Better Roads Staff
Not Professional Drivers on a Closed Course
This month at Michigan International Speedway, RITA will begin testing of wireless connected vehicle warning devices with ordinary drivers in normal roadway situations.
“Connected vehicle technology has the potential to address 81 percent of all unimpaired driver-related crashes,” says RITA administrator Peter Appel. “We must take a serious look at how this technology will work in the real world to create a safer transportation system.”
The Connected Vehicle Safety Pilot Program includes six driver clinics, in which motorists will be monitored in a controlled environment, and a model deployment during which drivers will test the safety technology with volunteer drivers in one geographic region without any restrictions.
The two components of the program include:
• Safety Pilot Driver Clinics: During these tests, which will take place in six locations in the United States, regular drivers will test cars with built-in wireless safety warning devices in a controlled environment. The goal will be to see how motorists handle various alert messages such as in-car collision warnings, do-not-pass signals and warnings that a car ahead has stopped suddenly.
• Safety Pilot Model Deployment: This trial will include up to 3,000 vehicles fitted with devices that will communicate with other vehicles and the surrounding infrastructure, while operating on everyday streets in a highly-concentrated area where the cars will regularly interact with each other. Motorists will be able to tell when another vehicle fitted with a wireless safety device has moved into their immediate driving area, and they will get warnings if either car is in danger of crashing.
The Connected Vehicle Drive Clinics at Michigan International Speedway are part of a DOT research program held in conjunction with the National Highway Traffic Safety Administration, and the private-sector Crash Avoidance Metrics Partnership Vehicle Safety Communications Consortium, a research effort of eight automobile manufacturers.
The program is aimed at developing technology that will help vehicles avoid crashes by communicating with nearby vehicles and with roadway infrastructure such as traffic signals, dangerous road segments and grade crossings. This is achieved by alerting the driver when there is a risk of a crash or other safety driving hazard.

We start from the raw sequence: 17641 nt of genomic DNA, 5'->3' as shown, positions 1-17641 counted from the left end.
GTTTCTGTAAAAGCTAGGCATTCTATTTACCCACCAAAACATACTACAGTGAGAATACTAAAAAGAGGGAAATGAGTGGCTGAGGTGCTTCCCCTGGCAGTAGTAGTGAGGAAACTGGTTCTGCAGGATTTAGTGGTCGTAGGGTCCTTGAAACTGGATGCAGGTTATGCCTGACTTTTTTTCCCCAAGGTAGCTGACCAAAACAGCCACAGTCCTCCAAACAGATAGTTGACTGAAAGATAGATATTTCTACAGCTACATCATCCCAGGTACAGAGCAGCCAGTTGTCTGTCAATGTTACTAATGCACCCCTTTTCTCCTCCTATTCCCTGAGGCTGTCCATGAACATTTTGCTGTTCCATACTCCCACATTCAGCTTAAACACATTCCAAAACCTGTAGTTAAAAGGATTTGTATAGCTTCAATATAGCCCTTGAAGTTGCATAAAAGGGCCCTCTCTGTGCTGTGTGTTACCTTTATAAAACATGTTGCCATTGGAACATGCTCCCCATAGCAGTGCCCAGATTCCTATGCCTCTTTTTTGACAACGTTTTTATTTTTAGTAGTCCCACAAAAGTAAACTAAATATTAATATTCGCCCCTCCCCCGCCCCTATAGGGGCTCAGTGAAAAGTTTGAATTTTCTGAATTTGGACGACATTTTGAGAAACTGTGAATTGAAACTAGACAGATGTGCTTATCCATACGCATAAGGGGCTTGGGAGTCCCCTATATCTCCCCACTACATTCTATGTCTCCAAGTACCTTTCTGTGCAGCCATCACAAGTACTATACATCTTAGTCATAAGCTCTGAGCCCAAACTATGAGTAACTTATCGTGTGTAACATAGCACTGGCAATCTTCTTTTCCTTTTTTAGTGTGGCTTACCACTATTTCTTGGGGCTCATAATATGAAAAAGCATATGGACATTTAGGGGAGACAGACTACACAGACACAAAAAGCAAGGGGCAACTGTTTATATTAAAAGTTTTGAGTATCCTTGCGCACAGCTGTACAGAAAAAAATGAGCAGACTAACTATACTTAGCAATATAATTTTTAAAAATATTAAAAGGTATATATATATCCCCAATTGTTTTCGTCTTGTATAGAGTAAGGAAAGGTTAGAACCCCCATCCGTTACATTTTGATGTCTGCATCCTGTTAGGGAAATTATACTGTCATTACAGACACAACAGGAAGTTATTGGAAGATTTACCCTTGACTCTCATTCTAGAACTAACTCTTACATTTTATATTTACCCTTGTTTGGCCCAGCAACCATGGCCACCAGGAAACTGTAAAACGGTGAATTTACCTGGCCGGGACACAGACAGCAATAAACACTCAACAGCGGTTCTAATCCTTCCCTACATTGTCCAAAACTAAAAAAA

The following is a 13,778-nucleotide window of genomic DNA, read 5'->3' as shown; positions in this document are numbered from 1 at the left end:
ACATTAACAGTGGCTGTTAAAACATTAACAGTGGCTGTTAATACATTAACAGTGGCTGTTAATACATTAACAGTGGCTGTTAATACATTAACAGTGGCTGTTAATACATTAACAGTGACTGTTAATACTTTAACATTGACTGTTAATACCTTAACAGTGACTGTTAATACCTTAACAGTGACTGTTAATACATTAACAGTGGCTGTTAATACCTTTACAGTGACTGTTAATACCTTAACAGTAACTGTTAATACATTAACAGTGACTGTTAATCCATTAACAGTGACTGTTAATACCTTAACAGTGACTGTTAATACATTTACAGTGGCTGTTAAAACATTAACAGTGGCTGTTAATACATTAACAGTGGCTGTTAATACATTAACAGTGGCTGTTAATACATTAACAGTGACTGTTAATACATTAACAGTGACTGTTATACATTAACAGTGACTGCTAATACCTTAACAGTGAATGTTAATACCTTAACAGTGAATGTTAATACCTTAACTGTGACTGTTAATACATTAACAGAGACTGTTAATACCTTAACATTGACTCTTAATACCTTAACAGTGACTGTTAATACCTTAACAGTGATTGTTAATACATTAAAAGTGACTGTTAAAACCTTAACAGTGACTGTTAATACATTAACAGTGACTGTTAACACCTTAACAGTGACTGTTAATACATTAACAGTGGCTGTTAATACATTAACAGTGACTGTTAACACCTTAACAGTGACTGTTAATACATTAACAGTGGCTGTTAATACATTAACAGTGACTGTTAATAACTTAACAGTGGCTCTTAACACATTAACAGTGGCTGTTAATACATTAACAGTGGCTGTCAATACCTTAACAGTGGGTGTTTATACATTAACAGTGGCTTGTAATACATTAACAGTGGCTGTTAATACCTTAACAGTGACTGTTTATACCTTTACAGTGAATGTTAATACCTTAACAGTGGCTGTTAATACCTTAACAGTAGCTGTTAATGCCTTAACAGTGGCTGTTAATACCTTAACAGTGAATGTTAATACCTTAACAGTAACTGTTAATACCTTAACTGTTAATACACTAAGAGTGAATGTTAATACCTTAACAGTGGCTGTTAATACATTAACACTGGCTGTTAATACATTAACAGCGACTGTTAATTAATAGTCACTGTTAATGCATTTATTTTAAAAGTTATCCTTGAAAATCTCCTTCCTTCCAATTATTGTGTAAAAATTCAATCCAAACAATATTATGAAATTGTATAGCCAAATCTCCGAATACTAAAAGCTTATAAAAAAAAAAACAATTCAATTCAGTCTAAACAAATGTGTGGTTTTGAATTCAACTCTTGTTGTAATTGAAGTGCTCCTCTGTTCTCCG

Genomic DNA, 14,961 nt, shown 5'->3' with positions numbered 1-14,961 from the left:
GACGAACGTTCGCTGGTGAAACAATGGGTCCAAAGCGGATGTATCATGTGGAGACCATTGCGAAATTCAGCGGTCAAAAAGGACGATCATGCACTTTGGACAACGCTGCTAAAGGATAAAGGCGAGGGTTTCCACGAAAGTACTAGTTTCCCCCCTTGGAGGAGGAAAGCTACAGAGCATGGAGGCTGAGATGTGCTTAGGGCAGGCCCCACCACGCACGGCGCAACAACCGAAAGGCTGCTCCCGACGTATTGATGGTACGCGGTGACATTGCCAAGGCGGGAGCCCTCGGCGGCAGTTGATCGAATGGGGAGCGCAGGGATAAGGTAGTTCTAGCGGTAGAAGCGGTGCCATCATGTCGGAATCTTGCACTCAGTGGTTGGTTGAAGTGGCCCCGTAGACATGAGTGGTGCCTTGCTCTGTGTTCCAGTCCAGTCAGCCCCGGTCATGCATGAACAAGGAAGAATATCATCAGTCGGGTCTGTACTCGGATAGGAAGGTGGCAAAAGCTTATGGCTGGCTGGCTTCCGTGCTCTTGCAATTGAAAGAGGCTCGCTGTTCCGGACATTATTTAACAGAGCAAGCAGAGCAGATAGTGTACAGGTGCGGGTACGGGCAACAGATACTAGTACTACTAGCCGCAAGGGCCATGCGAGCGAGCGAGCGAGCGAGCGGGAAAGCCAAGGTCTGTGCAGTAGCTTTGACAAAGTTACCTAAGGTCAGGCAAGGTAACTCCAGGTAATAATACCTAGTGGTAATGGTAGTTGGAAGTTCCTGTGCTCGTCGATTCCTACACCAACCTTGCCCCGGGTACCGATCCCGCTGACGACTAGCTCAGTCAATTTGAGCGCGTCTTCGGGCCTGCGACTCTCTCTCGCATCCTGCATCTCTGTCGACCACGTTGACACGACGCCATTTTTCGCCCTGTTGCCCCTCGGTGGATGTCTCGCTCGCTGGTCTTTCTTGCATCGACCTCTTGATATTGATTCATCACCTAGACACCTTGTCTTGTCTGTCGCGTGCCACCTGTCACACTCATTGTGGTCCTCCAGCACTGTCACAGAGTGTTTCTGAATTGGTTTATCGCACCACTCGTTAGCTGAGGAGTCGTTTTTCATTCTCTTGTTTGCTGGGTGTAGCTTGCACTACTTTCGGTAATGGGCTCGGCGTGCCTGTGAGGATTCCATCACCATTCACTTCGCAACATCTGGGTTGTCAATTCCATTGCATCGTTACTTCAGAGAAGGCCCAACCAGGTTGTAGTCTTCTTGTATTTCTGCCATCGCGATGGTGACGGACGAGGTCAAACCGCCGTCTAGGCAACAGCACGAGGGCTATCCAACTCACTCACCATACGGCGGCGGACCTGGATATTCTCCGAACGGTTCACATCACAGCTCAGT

But before real-world testing is undertaken, agencies must test in a safe, controlled environment, and this is where the MIS facility serves this critical role. In Michigan, some 100 local drivers will be recruited for the clinic, which will take place in controlled locations around the racetrack. Each clinic will include about 16 cars equipped with technology applications that drivers will evaluate as they use the vehicles in a controlled environment designed to simulate real roadways and intersections.
The trials will take place along the speedway’s road course, some of which will be outfitted with temporary traffic signals to mimic city streets and roads. Movable traffic lights will allow agencies to test anywhere on the track’s pavement throughout the 1,400-acre property.
After the driver clinics are completed, the DOT plans to deploy thousands of wirelessly-connected vehicles to test how the technology performs in a real-world driving environment. The model deployment is scheduled to begin in fall of 2012 at a site that will be selected through an open competition.
Previous to the six field tests involving actual drivers off the street, NHTSA completed study of Integrated Vehicle-Based Safety Systems (IVBSS), and in June 2011 released a final report.
The project involved light-vehicle and heavy-truck field operational tests of the effects of a prototype-integrated crash warning system on driver behavior and driver acceptance. Both platforms included three integrated crash-warning subsystems, forward crash, lateral drift and lane-change/merge crash warnings. The light-vehicle platform also included curve-speed warning.
The integrated systems were introduced into two vehicle fleets of 16 light vehicles and 10 Class 8 tractors. The light vehicles were operated by 108 volunteer drivers for six weeks, and the heavy trucks were driven by 18 commercial-truck drivers for a 10-month period.
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